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How to keep your free range animals healthy

By John Githinji

Most livestock farmers in Nyandarua County use the free range style where cows are tethered at open farm paddocks during the day and fed in troughs in the evening.

At Ndemi in Kipipiri along River Malewa, farmers engage in different farming practices with commercial tomato booming. Cattle farmers constitute a huge proportion, with each homestead estimated to have a cow.

James Gitau is a community elder. He has five cows, two which became blind within 24 months. “This heifer got blind late last year, I sprayed it for tick control and soon after, it started showing symptoms of loss of sight,” he says. The farmer is yet to seek the help of a veterinary officer as the animal learns to use other senses to move around. A few blocks away, a neighbour complains that her cow also went blind.

Theories for cattle blindness

Investigation with the help of the local leadership brings out that about 40 per cent of cows in the area are blind or semi blind. Mr Samuel Mwangi, who is an animal health assistant, says there are several theories as to why cattle blindness is occurring at a high rate in the area. “It can be as a result of early cataract disease or injuries to the cornea or poisoning from acaricides used in commercial farms for weeds. Some pesticides are also harmful to animals,” says Samuel Mwangi.

He says there are veterinary surgeons who can treat most of these eye conditions in cattle. However, in Nyandarua, there are only two surgeons and their services are expensive for most farmers.

Ticks and other external parasites are also carriers of disease-causing pathogens and therefore cattle should be regularly checked for these parasites and cleaned. For example, East Coast Fever is a disease transmitted through ticks.

Farmers are advised to dip their cattle or spray them every once a week. “In Nyandarua, farmers have access to 78 dips spread across the county, with a farmer paying Sh13 per cow for dipping,” says Dr James Karitu, the country’s Agriculture executive. However, advancing cattle keeping practices are rendering cattle dips redundant since farmers are less likely to risk low produce for a trip to a cattle dip. They prefer to spray the animals in a backyard clutch.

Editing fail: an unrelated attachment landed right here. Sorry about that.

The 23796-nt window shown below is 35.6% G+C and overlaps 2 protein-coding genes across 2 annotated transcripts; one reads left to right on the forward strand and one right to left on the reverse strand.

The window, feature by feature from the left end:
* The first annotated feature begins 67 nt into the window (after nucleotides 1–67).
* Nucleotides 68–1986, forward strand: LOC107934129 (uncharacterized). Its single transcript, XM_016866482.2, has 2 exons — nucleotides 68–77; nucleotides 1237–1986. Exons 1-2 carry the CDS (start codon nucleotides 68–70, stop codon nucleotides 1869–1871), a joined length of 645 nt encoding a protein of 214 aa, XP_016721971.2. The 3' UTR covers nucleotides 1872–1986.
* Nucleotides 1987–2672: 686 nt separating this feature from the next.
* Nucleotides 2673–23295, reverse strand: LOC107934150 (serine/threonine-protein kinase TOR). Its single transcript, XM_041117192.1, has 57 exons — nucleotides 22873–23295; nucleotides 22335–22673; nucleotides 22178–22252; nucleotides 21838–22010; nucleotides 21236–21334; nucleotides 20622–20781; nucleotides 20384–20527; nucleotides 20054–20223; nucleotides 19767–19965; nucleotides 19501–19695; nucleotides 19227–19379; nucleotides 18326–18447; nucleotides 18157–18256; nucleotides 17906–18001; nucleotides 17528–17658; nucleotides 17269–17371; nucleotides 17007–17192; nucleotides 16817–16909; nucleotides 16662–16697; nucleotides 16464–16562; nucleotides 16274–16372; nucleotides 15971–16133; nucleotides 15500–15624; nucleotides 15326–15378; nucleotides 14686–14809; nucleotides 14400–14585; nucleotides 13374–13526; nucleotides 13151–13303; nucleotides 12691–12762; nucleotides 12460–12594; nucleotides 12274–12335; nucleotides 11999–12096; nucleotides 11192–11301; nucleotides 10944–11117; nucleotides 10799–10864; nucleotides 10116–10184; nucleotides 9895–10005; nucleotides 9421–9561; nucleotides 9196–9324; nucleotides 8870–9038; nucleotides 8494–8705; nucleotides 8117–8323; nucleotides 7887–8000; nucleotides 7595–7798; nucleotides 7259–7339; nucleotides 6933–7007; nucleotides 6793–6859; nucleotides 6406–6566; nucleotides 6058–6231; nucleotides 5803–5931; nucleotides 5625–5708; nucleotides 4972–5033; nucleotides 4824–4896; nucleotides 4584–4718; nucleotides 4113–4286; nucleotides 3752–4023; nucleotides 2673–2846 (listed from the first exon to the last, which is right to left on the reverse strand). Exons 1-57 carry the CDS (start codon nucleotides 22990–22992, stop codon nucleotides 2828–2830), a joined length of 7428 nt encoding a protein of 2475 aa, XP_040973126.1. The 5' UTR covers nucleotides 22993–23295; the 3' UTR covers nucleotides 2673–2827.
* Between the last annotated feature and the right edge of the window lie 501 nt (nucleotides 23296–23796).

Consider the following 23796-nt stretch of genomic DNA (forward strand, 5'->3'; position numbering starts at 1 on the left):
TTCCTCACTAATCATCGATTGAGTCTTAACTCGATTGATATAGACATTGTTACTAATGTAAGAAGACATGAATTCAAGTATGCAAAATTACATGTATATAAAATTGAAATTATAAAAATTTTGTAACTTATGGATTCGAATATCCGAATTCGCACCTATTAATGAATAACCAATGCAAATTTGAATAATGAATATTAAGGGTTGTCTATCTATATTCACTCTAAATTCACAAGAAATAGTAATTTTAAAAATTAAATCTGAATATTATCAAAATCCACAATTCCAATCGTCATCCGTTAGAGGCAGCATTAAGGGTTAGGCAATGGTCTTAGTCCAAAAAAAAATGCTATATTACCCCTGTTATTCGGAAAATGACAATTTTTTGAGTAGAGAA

It is during this exercise that most farmers make mistakes like messing with the recommended mix ratio measurements or direction of spray or simply poorly cleaned spray equipment that they end up with blind cows. “In case one has a recent blindness case for their cow, reach a veterinary officer since most of the cases are treatable,” says Dr Karitu.

Control measures

He urges farmers to register with the Kenya Stud Book where they are helped to get their animals to pedigree levels to help increase yields and become commercially viable.

Farmers should also acquaint themselves with emerging technology like e-extension and other integrated platforms to learn modern practices that will help keep clean and profitable farms.

Mwangi urges farmers to improve on animal husbandry to minimise the possibility of ending up with blind cows. He says those practising free range should carefully consider where to graze their cattle and how to select the best feed for the animals.

Dr Karitu describes the problem as a precipitation of a poor feed plan for farmers who practice free range cattle keeping. “We have been training farmers during our field days to dedicate portions of their farms to animal feeds to mitigate scarcity during dry seasons and maintain balanced diets for the cattle.” He adds that when you have enough feeds for the animal to go round all seasons, it becomes easy for the farmer to maintain graze paddocks since the cattle do not overgraze, thanks to the available supplements from fodder.

He says that with good farm records, specific monitored graze fields and animal feed reserves, the farmer will not have to go to graze the cows in places where they have no previous record on the activity that was carried out in the field hence mitigating the possibility of poisoned graze land and parasite attacks.

Dr Karitu says when unique cases like that in Ndemi arise, a team of veterinary officers visit the area to investigate the problem and advise farmers accordingly.    

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